“Best and brightest” = meaningless cliche

Published on October 8, 2012 by in News

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(Unnamed presidential candidate) talks a lot about attracting/hiring “the best and brightest” teachers. This is a meaningless cliche that’s beginning to annoy me greatly. What constitutes a “best” teacher? Tell us. And “brightest” is no guarantee of ability to teach effectively. My mother loves to tell of her college chemistry professor, a Nobel prize winner whom the students simply couldn’t understand. And my favorite Carl Sagan quote (referring to Ptolemy), “Intellectual brilliance is no guarantee against being dead wrong.” No, I think we are going to increasingly see that the “best” teachers possess abilities that can’t be measured — the ability to identify and teach to a rainbow of learning styles, and to begin with social/emotional learning as the basis¬† of cognitive learning, not some as-time-allows add-on.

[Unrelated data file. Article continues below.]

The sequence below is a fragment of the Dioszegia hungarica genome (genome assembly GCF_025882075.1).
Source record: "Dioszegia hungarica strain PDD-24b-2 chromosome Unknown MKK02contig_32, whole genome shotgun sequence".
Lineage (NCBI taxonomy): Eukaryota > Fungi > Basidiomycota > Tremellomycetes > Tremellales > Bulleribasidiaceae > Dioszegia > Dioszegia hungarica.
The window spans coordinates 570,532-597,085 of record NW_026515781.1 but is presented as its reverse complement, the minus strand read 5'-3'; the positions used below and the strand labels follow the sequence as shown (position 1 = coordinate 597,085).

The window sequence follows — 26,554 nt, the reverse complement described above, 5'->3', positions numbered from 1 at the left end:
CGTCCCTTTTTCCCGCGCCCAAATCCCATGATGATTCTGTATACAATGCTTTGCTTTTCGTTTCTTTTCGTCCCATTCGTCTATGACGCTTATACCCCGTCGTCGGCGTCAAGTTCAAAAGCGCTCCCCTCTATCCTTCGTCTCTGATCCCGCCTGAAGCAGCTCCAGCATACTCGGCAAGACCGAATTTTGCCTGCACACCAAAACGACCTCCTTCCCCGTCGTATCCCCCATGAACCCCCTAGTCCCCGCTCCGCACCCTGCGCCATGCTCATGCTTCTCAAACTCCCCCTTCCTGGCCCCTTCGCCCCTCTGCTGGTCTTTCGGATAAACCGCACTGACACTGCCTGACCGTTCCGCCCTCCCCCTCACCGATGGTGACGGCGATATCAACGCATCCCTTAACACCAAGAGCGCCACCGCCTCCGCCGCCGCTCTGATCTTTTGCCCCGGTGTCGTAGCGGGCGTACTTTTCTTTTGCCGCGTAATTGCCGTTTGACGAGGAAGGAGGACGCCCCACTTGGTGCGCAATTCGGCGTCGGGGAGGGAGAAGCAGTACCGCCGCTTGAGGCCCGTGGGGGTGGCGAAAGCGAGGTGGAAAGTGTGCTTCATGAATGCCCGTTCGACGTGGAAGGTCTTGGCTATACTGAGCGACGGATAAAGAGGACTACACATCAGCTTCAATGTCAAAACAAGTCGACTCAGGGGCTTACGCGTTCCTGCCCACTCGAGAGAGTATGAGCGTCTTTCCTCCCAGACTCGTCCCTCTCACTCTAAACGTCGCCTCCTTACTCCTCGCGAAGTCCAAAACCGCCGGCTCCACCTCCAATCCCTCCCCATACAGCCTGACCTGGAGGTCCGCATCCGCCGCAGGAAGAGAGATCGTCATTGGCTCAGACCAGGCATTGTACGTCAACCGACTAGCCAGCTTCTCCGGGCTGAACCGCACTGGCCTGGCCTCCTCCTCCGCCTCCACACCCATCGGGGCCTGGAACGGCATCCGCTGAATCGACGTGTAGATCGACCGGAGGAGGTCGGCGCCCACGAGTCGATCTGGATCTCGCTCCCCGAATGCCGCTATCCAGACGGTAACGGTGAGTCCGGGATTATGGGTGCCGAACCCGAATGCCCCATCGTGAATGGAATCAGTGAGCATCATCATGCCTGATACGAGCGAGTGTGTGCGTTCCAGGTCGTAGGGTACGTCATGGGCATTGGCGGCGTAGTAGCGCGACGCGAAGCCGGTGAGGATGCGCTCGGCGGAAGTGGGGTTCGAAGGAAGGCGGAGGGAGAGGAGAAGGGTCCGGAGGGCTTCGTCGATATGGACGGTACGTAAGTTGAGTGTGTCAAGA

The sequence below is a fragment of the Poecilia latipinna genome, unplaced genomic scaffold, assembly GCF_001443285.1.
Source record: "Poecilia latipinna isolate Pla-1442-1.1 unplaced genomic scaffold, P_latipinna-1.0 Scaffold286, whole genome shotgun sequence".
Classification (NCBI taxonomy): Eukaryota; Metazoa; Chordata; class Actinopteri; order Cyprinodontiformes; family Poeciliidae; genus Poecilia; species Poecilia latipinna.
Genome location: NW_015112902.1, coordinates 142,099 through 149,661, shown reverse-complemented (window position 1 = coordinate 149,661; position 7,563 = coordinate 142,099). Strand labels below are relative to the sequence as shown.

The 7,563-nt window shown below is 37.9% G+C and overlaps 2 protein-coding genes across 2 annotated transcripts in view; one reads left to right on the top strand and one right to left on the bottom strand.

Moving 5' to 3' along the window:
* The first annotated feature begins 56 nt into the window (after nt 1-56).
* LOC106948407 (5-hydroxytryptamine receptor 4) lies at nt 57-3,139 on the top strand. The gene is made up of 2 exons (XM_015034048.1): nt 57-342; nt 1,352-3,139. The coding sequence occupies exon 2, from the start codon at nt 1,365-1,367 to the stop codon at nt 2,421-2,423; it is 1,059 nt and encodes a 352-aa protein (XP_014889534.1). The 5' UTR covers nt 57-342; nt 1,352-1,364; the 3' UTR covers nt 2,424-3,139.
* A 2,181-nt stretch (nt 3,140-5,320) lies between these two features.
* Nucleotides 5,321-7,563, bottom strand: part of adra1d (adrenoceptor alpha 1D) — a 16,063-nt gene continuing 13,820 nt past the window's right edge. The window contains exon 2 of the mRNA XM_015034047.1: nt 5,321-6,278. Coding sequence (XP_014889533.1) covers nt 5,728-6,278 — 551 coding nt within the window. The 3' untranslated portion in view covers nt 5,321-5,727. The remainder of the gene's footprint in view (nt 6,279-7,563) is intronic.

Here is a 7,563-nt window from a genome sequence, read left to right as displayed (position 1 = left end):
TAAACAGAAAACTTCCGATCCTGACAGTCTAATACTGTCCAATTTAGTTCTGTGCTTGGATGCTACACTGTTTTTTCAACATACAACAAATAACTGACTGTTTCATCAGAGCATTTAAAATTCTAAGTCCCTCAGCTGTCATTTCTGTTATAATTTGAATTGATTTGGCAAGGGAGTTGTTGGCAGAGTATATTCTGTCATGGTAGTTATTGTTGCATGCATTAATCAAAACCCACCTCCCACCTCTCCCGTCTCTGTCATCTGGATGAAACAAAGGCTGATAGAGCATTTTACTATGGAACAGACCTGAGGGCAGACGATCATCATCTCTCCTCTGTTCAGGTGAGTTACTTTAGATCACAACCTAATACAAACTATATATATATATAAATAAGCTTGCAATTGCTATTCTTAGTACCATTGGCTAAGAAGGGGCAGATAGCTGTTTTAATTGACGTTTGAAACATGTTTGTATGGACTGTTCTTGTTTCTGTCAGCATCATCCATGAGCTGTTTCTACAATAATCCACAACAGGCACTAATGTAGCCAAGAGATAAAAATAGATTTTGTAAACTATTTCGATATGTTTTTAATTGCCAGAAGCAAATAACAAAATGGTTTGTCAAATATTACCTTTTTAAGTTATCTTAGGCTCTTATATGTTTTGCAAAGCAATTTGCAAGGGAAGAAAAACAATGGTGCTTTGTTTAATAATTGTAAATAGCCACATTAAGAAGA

Comments from my Facebook page:

“How about teachers that can bring out the best in each student? Have a classroom where every student (of all abilities) is a community working together with synergy.”

“Oh thank you. This touches my heart as a teacher who strives to reach kids on a personal and emotional level, and to cultivate a classroom environment of tolerance and acceptance, values I hope they will take with them into all areas of their lives. If we don’t have that climate in our room, no one can reach their potential, regardless of how ‘bright’ I am or my instructional skill.”

“Working as a para-educator, I see all kinds of teachers. The ones the children love and respect are the ones who love and respect them, who have tolerance for ALL learning styles and continues to learn themselves.”

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One Response to ““Best and brightest” = meaningless cliche”

  1. emma says:

    Totally agree!

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